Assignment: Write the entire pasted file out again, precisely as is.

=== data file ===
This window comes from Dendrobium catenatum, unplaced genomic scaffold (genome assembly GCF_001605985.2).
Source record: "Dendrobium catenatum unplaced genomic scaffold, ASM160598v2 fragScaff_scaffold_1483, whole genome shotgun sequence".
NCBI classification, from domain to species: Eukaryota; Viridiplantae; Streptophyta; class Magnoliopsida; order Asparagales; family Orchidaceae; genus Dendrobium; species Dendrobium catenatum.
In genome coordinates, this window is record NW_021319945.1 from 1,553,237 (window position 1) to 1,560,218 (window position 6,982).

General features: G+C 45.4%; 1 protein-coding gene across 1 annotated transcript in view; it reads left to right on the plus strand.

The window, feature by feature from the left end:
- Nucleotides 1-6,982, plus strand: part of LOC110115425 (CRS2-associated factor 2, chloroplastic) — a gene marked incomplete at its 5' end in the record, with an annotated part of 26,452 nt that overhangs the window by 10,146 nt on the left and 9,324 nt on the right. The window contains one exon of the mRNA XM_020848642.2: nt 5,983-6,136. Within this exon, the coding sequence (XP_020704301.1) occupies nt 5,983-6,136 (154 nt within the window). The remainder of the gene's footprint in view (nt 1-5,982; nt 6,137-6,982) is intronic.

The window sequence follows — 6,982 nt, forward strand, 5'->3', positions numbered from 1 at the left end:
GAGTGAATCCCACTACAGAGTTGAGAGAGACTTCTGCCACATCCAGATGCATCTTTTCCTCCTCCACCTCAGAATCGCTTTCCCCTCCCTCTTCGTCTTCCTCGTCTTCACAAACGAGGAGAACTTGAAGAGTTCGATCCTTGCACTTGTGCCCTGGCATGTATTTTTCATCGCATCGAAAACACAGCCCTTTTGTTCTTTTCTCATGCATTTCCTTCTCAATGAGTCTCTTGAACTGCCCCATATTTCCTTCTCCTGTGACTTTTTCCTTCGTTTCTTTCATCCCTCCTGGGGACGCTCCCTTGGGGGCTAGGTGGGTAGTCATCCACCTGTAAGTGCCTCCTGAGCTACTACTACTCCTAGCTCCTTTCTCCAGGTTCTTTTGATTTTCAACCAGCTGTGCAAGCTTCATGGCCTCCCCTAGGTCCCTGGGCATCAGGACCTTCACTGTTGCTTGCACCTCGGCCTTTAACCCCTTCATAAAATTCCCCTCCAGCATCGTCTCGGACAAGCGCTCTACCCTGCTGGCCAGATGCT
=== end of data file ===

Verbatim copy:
This window comes from Dendrobium catenatum, unplaced genomic scaffold (genome assembly GCF_001605985.2).
Source record: "Dendrobium catenatum unplaced genomic scaffold, ASM160598v2 fragScaff_scaffold_1483, whole genome shotgun sequence".
NCBI classification, from domain to species: Eukaryota; Viridiplantae; Streptophyta; class Magnoliopsida; order Asparagales; family Orchidaceae; genus Dendrobium; species Dendrobium catenatum.
In genome coordinates, this window is record NW_021319945.1 from 1,553,237 (window position 1) to 1,560,218 (window position 6,982).

General features: G+C 45.4%; 1 protein-coding gene across 1 annotated transcript in view; it reads left to right on the plus strand.

The window, feature by feature from the left end:
- Nucleotides 1-6,982, plus strand: part of LOC110115425 (CRS2-associated factor 2, chloroplastic) — a gene marked incomplete at its 5' end in the record, with an annotated part of 26,452 nt that overhangs the window by 10,146 nt on the left and 9,324 nt on the right. The window contains one exon of the mRNA XM_020848642.2: nt 5,983-6,136. Within this exon, the coding sequence (XP_020704301.1) occupies nt 5,983-6,136 (154 nt within the window). The remainder of the gene's footprint in view (nt 1-5,982; nt 6,137-6,982) is intronic.

The window sequence follows — 6,982 nt, forward strand, 5'->3', positions numbered from 1 at the left end:
GAGTGAATCCCACTACAGAGTTGAGAGAGACTTCTGCCACATCCAGATGCATCTTTTCCTCCTCCACCTCAGAATCGCTTTCCCCTCCCTCTTCGTCTTCCTCGTCTTCACAAACGAGGAGAACTTGAAGAGTTCGATCCTTGCACTTGTGCCCTGGCATGTATTTTTCATCGCATCGAAAACACAGCCCTTTTGTTCTTTTCTCATGCATTTCCTTCTCAATGAGTCTCTTGAACTGCCCCATATTTCCTTCTCCTGTGACTTTTTCCTTCGTTTCTTTCATCCCTCCTGGGGACGCTCCCTTGGGGGCTAGGTGGGTAGTCATCCACCTGTAAGTGCCTCCTGAGCTACTACTACTCCTAGCTCCTTTCTCCAGGTTCTTTTGATTTTCAACCAGCTGTGCAAGCTTCATGGCCTCCCCTAGGTCCCTGGGCATCAGGACCTTCACTGTTGCTTGCACCTCGGCCTTTAACCCCTTCATAAAATTCCCCTCCAGCATCGTCTCGGACAAGCGCTCTACCCTGCTGGCCAGATGCT